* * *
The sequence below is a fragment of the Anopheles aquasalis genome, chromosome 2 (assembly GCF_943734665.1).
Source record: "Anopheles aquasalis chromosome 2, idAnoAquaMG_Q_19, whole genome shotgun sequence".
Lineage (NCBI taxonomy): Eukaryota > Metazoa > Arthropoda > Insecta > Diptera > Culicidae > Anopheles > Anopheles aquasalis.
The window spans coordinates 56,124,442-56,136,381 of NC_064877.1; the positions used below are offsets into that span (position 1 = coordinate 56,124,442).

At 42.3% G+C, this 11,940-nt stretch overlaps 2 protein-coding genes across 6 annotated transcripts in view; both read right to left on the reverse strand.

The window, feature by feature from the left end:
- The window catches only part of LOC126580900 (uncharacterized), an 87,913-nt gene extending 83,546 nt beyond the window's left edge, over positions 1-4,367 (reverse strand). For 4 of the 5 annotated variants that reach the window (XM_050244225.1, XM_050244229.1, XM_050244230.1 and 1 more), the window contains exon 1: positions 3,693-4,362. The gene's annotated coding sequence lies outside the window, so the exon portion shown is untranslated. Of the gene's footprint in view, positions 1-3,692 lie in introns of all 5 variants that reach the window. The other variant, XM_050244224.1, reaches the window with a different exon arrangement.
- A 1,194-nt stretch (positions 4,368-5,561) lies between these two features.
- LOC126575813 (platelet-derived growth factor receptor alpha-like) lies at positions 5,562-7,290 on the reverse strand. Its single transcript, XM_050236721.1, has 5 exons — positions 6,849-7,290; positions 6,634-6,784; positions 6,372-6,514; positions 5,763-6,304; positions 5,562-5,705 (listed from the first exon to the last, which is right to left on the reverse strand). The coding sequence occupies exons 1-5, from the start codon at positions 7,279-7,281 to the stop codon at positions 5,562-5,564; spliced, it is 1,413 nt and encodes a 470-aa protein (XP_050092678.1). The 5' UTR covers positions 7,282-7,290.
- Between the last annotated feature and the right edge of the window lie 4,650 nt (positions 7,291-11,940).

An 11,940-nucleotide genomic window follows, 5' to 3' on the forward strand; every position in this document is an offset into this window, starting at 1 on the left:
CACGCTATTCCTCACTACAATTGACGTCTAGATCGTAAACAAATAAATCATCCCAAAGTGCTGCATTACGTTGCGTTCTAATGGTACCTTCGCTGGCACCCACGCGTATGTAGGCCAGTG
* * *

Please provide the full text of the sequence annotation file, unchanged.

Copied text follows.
The sequence below is a fragment of the Anopheles aquasalis genome, chromosome 2 (assembly GCF_943734665.1).
Source record: "Anopheles aquasalis chromosome 2, idAnoAquaMG_Q_19, whole genome shotgun sequence".
Lineage (NCBI taxonomy): Eukaryota > Metazoa > Arthropoda > Insecta > Diptera > Culicidae > Anopheles > Anopheles aquasalis.
The window spans coordinates 56,124,442-56,136,381 of NC_064877.1; the positions used below are offsets into that span (position 1 = coordinate 56,124,442).

At 42.3% G+C, this 11,940-nt stretch overlaps 2 protein-coding genes across 6 annotated transcripts in view; both read right to left on the reverse strand.

The window, feature by feature from the left end:
- The window catches only part of LOC126580900 (uncharacterized), an 87,913-nt gene extending 83,546 nt beyond the window's left edge, over positions 1-4,367 (reverse strand). For 4 of the 5 annotated variants that reach the window (XM_050244225.1, XM_050244229.1, XM_050244230.1 and 1 more), the window contains exon 1: positions 3,693-4,362. The gene's annotated coding sequence lies outside the window, so the exon portion shown is untranslated. Of the gene's footprint in view, positions 1-3,692 lie in introns of all 5 variants that reach the window. The other variant, XM_050244224.1, reaches the window with a different exon arrangement.
- A 1,194-nt stretch (positions 4,368-5,561) lies between these two features.
- LOC126575813 (platelet-derived growth factor receptor alpha-like) lies at positions 5,562-7,290 on the reverse strand. Its single transcript, XM_050236721.1, has 5 exons — positions 6,849-7,290; positions 6,634-6,784; positions 6,372-6,514; positions 5,763-6,304; positions 5,562-5,705 (listed from the first exon to the last, which is right to left on the reverse strand). The coding sequence occupies exons 1-5, from the start codon at positions 7,279-7,281 to the stop codon at positions 5,562-5,564; spliced, it is 1,413 nt and encodes a 470-aa protein (XP_050092678.1). The 5' UTR covers positions 7,282-7,290.
- Between the last annotated feature and the right edge of the window lie 4,650 nt (positions 7,291-11,940).

An 11,940-nucleotide genomic window follows, 5' to 3' on the forward strand; every position in this document is an offset into this window, starting at 1 on the left:
CACGCTATTCCTCACTACAATTGACGTCTAGATCGTAAACAAATAAATCATCCCAAAGTGCTGCATTACGTTGCGTTCTAATGGTACCTTCGCTGGCACCCACGCGTATGTAGGCCAGTG